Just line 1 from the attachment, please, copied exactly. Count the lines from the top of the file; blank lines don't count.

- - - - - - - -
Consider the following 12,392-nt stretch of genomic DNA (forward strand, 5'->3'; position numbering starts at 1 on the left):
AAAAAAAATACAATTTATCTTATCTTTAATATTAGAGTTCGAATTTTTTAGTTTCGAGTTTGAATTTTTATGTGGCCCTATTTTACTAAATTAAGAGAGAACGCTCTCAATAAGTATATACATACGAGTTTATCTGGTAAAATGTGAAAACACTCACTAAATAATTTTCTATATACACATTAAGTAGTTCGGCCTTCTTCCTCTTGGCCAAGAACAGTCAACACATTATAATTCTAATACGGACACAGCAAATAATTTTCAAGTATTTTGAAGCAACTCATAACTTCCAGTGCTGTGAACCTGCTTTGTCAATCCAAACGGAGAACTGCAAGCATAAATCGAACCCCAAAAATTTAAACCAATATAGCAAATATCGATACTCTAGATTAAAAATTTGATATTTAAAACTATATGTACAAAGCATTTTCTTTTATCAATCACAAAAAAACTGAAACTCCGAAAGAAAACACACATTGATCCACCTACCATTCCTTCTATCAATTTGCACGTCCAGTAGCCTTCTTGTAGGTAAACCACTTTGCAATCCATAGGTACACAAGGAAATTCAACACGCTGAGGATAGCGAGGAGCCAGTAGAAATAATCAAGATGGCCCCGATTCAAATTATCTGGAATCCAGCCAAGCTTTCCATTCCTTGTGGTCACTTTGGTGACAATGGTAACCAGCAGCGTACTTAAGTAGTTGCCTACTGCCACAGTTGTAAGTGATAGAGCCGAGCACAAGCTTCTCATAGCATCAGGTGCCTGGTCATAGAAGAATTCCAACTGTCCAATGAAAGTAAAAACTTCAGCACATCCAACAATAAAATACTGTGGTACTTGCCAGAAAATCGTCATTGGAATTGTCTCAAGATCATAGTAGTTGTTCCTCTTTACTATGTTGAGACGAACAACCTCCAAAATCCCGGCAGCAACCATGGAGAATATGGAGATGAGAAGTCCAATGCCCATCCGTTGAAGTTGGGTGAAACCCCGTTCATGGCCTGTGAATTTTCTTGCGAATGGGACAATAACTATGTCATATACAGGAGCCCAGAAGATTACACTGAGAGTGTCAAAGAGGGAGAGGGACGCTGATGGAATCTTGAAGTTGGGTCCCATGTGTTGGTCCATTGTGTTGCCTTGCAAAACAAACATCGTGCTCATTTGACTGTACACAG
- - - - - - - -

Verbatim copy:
Consider the following 12,392-nt stretch of genomic DNA (forward strand, 5'->3'; position numbering starts at 1 on the left):